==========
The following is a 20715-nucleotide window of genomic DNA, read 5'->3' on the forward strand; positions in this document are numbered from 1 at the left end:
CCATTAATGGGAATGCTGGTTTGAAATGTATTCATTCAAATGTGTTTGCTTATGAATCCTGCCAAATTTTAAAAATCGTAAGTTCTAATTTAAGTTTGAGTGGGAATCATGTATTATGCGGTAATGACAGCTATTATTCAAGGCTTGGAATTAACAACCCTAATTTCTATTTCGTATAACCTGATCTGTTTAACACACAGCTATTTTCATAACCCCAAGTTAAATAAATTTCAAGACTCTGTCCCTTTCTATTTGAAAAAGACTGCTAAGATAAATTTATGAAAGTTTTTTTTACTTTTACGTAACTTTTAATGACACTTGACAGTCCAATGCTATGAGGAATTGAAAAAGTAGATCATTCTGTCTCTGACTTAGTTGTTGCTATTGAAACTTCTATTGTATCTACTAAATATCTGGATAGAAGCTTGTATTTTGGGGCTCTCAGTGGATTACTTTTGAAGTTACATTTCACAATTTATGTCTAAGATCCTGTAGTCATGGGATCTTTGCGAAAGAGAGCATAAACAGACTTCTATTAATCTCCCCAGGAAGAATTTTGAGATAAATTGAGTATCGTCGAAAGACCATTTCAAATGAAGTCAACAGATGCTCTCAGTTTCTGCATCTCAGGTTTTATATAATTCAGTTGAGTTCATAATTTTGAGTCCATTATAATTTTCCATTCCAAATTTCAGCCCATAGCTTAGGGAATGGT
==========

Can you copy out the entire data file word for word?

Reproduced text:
The following is a 20715-nucleotide window of genomic DNA, read 5'->3' on the forward strand; positions in this document are numbered from 1 at the left end:
CCATTAATGGGAATGCTGGTTTGAAATGTATTCATTCAAATGTGTTTGCTTATGAATCCTGCCAAATTTTAAAAATCGTAAGTTCTAATTTAAGTTTGAGTGGGAATCATGTATTATGCGGTAATGACAGCTATTATTCAAGGCTTGGAATTAACAACCCTAATTTCTATTTCGTATAACCTGATCTGTTTAACACACAGCTATTTTCATAACCCCAAGTTAAATAAATTTCAAGACTCTGTCCCTTTCTATTTGAAAAAGACTGCTAAGATAAATTTATGAAAGTTTTTTTTACTTTTACGTAACTTTTAATGACACTTGACAGTCCAATGCTATGAGGAATTGAAAAAGTAGATCATTCTGTCTCTGACTTAGTTGTTGCTATTGAAACTTCTATTGTATCTACTAAATATCTGGATAGAAGCTTGTATTTTGGGGCTCTCAGTGGATTACTTTTGAAGTTACATTTCACAATTTATGTCTAAGATCCTGTAGTCATGGGATCTTTGCGAAAGAGAGCATAAACAGACTTCTATTAATCTCCCCAGGAAGAATTTTGAGATAAATTGAGTATCGTCGAAAGACCATTTCAAATGAAGTCAACAGATGCTCTCAGTTTCTGCATCTCAGGTTTTATATAATTCAGTTGAGTTCATAATTTTGAGTCCATTATAATTTTCCATTCCAAATTTCAGCCCATAGCTTAGGGAATGGT